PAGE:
UTICA, N.Y. - After a tough few months for the Utica College men's basketball team, the death of freshman forward Chris Bamba on Tuesday is the toughest thing the team has faced.
With the death of Kobe Bryant, an idol to many on the team, followed shortly thereafter by the coronavirus pandemic and social justice issues currently gripping the nation, head coach Sean Coffey said his players have been through a lot recently, but nothing could prepare them for this.
"It's uncharted territory for me as a coach and the first big loss for some of these guys," Coffey said on Wednesday via Zoom video chat. "They're just so close. He was only with us for a year, but most guys feel he was here for three."
Bamba, 18, died via drowning after swimming with friends in the Rondout Creek in High Falls, New York near his hometown of Kingston.
According to the Ulster County Sheriff's Office, at about 5:40 p.m. on Tuesday, first responders including police, fire and EMS agencies were dispatched for a water emergency. The preliminary investigation suggested that Bamba became distressed in the water and despite rescue efforts from several people, was unable to reach shore.
Divers from Ulster Hose and the Sheriff's Office in-water rescue team eventually recovered him and attempted unsuccessful resuscitation efforts. Bamba was pronounced dead at the scene.
The investigation is ongoing, but preliminary indications are that the drowning was accidental.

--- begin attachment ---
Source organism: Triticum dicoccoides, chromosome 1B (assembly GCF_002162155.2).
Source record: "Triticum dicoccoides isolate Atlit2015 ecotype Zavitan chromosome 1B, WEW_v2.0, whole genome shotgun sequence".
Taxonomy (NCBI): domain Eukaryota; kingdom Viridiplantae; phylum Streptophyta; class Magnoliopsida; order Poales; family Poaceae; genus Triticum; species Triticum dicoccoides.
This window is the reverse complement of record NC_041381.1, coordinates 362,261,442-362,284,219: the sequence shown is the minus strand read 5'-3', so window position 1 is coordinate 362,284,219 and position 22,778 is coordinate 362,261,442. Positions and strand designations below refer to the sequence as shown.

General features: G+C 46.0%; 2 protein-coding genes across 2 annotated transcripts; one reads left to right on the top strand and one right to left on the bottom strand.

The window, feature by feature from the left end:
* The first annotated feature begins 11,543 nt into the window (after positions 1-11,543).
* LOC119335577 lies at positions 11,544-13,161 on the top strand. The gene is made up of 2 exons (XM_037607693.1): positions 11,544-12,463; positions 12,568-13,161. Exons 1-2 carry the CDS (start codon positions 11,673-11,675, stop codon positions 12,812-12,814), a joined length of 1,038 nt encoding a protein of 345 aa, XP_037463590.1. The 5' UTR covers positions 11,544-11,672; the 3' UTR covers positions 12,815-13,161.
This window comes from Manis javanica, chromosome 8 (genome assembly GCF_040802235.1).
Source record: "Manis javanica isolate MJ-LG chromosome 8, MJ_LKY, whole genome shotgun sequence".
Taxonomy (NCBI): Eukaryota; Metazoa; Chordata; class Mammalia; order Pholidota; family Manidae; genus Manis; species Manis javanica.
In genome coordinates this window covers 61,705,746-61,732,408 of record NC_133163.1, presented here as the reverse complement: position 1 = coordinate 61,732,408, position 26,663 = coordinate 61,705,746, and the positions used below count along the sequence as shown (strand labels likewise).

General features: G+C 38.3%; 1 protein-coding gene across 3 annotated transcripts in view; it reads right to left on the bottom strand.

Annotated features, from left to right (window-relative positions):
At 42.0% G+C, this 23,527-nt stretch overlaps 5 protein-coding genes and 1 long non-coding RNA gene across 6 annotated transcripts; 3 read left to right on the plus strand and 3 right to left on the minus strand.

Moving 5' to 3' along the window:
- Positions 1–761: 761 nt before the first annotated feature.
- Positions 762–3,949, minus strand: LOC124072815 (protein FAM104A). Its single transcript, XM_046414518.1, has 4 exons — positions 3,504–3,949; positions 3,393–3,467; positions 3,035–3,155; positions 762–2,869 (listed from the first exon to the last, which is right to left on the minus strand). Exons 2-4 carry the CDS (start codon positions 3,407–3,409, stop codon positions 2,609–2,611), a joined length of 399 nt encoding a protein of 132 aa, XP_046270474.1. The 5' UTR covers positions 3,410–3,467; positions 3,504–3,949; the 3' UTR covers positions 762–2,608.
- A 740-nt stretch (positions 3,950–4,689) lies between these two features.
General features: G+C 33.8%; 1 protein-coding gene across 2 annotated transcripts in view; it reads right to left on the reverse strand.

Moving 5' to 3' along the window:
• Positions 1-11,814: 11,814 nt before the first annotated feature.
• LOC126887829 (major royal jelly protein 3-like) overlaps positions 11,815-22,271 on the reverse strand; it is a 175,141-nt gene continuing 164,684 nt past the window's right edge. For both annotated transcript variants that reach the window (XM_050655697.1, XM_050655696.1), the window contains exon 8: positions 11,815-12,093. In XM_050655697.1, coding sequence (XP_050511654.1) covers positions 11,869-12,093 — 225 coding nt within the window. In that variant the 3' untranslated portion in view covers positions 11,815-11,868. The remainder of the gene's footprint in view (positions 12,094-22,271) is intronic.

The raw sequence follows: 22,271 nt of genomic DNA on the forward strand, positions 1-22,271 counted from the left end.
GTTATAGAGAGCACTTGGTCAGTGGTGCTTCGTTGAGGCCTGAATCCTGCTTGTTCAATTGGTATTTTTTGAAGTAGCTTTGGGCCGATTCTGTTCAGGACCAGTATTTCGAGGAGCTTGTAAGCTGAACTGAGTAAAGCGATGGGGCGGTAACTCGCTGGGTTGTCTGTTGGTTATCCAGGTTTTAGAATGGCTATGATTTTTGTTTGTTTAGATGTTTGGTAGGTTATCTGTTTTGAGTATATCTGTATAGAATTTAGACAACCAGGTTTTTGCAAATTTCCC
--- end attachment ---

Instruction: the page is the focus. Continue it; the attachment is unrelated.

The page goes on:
"It's been my toughest 24 hours as a coach," Coffey said. "It's almost like one of your own kids. You forget what your life was like before your son or daughter was born, it's kind of hard to even imagine our program without him."
According to Coffey, Bamba came from humble beginnings. Initially on his radar due to connections in the Kingston area, since Coffey is originally from nearby New Paltz, he said Bamba may have been one of the first in his family to attend college.
Bamba took the opportunity to attend college and play basketball, and made the most of it. He placed on the Dean's List twice in his freshman year with a 4.0 GPA his first semester and a 3.8 his second semester.
"He had so much going for him," said Coffey. "He was an extremely quick-witted kid, always had a smile, always had a ton of energy. He just fit in immediately. He fit our campus perfectly, and our locker room perfectly. Just a terrific kid, a terrific person."
On the court, Bamba appeared in nine games for the Pioneers in his freshman season, having his best game, an 11-point outing against Cazenovia on November 22. Coffey was expecting the 6'7" forward to take major leaps and become an integral part of the lineup in the coming years.
"He was going to be a great player," Coffey said. "He was a freak athletically. Being 6'7" and able to move the way he did, he could just jump out of the gym. That's the hardest part, the what-ifs. Just where his trajectory was going, [it was] so high so it's really, really difficult to swallow at this moment."
After informing players of Bamba's death individually, the Pioneers gathered together via video conference Wednesday in order to discuss and grieve the loss. Coffey is hoping they will be allowed to attend funeral services, but with the ongoing pandemic, is unsure if that will be possible.
He said that he would like to do something to honor Bamba's memory and his jersey number 5 when everyone is able to return to campus.
"I don't want him thought of as just the kid that had that tragic accident," said Coffey. "That's one of my biggest fears for him because he was so much more than a tragedy."